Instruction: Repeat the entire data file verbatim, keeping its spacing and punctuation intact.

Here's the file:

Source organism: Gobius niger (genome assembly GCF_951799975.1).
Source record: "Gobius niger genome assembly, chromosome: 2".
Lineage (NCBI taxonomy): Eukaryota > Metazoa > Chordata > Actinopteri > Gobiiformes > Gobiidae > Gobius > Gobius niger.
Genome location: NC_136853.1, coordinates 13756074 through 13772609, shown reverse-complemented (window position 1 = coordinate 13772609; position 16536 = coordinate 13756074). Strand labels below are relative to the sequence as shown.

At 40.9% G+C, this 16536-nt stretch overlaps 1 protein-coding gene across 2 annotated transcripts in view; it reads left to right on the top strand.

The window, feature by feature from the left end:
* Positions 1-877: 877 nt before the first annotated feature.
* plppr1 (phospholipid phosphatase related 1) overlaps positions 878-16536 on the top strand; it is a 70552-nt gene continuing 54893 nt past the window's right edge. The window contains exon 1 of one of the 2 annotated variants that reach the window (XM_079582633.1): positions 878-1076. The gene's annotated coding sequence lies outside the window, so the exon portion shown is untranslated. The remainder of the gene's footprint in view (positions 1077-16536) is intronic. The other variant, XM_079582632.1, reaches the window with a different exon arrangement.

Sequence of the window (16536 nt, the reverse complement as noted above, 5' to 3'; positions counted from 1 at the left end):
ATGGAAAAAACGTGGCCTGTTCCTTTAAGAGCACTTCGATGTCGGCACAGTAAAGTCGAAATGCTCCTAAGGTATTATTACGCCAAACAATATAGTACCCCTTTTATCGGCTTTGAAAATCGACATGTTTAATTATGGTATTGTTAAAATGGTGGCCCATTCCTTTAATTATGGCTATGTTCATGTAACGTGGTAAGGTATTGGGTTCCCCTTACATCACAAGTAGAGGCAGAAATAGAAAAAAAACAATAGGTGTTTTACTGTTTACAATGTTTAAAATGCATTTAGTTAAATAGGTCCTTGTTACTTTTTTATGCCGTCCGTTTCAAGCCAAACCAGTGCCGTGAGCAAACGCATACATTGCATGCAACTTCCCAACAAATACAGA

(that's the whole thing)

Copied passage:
Source organism: Gobius niger (genome assembly GCF_951799975.1).
Source record: "Gobius niger genome assembly, chromosome: 2".
Lineage (NCBI taxonomy): Eukaryota > Metazoa > Chordata > Actinopteri > Gobiiformes > Gobiidae > Gobius > Gobius niger.
Genome location: NC_136853.1, coordinates 13756074 through 13772609, shown reverse-complemented (window position 1 = coordinate 13772609; position 16536 = coordinate 13756074). Strand labels below are relative to the sequence as shown.

At 40.9% G+C, this 16536-nt stretch overlaps 1 protein-coding gene across 2 annotated transcripts in view; it reads left to right on the top strand.

The window, feature by feature from the left end:
* Positions 1-877: 877 nt before the first annotated feature.
* plppr1 (phospholipid phosphatase related 1) overlaps positions 878-16536 on the top strand; it is a 70552-nt gene continuing 54893 nt past the window's right edge. The window contains exon 1 of one of the 2 annotated variants that reach the window (XM_079582633.1): positions 878-1076. The gene's annotated coding sequence lies outside the window, so the exon portion shown is untranslated. The remainder of the gene's footprint in view (positions 1077-16536) is intronic. The other variant, XM_079582632.1, reaches the window with a different exon arrangement.

Sequence of the window (16536 nt, the reverse complement as noted above, 5' to 3'; positions counted from 1 at the left end):
ATGGAAAAAACGTGGCCTGTTCCTTTAAGAGCACTTCGATGTCGGCACAGTAAAGTCGAAATGCTCCTAAGGTATTATTACGCCAAACAATATAGTACCCCTTTTATCGGCTTTGAAAATCGACATGTTTAATTATGGTATTGTTAAAATGGTGGCCCATTCCTTTAATTATGGCTATGTTCATGTAACGTGGTAAGGTATTGGGTTCCCCTTACATCACAAGTAGAGGCAGAAATAGAAAAAAAACAATAGGTGTTTTACTGTTTACAATGTTTAAAATGCATTTAGTTAAATAGGTCCTTGTTACTTTTTTATGCCGTCCGTTTCAAGCCAAACCAGTGCCGTGAGCAAACGCATACATTGCATGCAACTTCCCAACAAATACAGA